When we were looking at the plan for preaching over the summer and felt really led by the Holy Spirit to spend the summer in preaching through 1 and 2 Timothy, I wasn’t really paying attention to the details of 1 Timothy chapter 2. If I had been I would have assigned the work to Eric George—the new guy! The reason I joke about that is that we can all acknowledge that this is a very difficult text.
I would absolutely agree that it is a difficult text—but I think it is difficult for a different reason that you might expect. It is not difficult to understand. It is difficult because most of us (I would guess especially the women) don’t like what it has to say.
I want to tell you right up front that this is a difficult text for reasons I want to walk through with you today—that is, this text is difficult because it is very hard to do what it asks us to do and here is what it asks us to do—LIVE YOUR LIVE WITH OTHERS IN MIND.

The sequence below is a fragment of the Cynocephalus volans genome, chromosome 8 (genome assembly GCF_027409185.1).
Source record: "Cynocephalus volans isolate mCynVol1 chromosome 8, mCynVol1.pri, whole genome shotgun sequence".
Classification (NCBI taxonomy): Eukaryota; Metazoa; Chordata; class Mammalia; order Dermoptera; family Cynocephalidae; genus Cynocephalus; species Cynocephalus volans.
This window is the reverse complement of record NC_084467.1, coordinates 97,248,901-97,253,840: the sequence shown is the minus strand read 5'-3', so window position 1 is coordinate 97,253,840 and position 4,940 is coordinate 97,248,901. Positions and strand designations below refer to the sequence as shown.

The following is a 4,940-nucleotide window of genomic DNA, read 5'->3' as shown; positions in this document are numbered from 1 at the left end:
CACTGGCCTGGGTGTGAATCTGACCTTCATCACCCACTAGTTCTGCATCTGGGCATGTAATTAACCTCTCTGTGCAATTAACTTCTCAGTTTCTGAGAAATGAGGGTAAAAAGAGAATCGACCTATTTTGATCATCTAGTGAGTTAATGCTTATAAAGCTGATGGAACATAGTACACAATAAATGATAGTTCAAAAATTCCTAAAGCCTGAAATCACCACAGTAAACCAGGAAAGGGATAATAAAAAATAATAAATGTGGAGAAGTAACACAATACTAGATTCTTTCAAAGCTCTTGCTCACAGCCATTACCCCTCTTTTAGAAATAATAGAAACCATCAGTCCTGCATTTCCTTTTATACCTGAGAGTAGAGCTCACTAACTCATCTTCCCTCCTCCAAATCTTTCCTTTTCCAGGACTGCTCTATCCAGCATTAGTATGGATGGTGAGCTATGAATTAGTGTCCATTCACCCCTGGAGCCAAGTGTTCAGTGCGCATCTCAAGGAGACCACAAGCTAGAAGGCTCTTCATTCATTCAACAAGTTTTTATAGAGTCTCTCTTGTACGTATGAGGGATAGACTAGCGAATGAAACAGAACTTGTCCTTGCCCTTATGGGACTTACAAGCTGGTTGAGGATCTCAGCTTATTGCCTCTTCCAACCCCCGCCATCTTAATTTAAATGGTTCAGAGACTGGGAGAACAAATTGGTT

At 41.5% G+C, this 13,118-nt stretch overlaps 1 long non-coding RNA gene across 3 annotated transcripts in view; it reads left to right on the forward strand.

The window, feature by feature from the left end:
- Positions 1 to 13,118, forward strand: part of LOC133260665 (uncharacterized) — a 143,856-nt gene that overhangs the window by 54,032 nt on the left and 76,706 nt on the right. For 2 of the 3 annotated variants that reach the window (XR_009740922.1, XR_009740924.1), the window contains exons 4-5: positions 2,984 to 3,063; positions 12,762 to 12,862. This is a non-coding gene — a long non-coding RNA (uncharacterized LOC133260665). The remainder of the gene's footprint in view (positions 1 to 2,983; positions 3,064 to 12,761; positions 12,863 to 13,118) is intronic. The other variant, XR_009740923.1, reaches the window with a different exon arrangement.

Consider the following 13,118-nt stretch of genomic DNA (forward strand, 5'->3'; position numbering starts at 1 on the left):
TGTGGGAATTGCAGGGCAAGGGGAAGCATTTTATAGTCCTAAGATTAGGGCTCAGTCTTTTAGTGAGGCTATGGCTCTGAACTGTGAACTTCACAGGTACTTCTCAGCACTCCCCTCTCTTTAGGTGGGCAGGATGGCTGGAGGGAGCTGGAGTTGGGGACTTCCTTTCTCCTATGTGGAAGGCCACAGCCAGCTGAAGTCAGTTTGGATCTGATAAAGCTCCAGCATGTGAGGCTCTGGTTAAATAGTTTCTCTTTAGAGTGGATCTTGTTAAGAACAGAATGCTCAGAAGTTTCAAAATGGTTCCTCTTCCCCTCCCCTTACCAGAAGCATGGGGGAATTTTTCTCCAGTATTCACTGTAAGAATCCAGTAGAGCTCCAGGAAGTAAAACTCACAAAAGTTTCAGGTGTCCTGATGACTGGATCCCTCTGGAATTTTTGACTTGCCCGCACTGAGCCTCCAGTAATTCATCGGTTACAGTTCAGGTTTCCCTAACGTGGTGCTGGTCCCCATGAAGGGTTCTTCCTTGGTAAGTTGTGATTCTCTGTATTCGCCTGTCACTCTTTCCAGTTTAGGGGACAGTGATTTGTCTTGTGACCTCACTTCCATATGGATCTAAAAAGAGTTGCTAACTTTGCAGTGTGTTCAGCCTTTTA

Now lets talk about the details and work our way back to this truth.
As Paul begins to instruct Timothy he begins by saying…
Pray for All People (2:1-4)
I urge you…Pray for ALL people.
That doesn’t sound too controversial does it? I mean, simple enough, pray for everybody.
But Paul particularizes what he means by All…
Pray for the Kings. Again, simple enough right? However, the weight of this command can only be seen when we remember that the Roman Emperor when Paul wrote this Epistle was the cruel monster Nero—who later put Paul and Peter to death. Paul is urging that we pray for our present rulers, no matter how unreasonable they may seem to be.
This is foreign to us. I doubt many Republicans pray regularly for our Democratic President, at least not good prayers for him. I doubt many Democrats prayed regularly for our Republican President when we had one. Complain about him, yes. Whine about him, yes. Criticize him, yes. How about pray for him?
Paul also adds to pray for “all those in authority” in various levels of government. The purpose of this is very logical and significant: “that we may live peaceful and quiet lives in all godliness and honesty.” The fact that we are permitted to assemble peaceably for public worship is dependent on our rights under law—law as upheld and enforced by our legislators, administrators, and judicial leaders. Pray for them.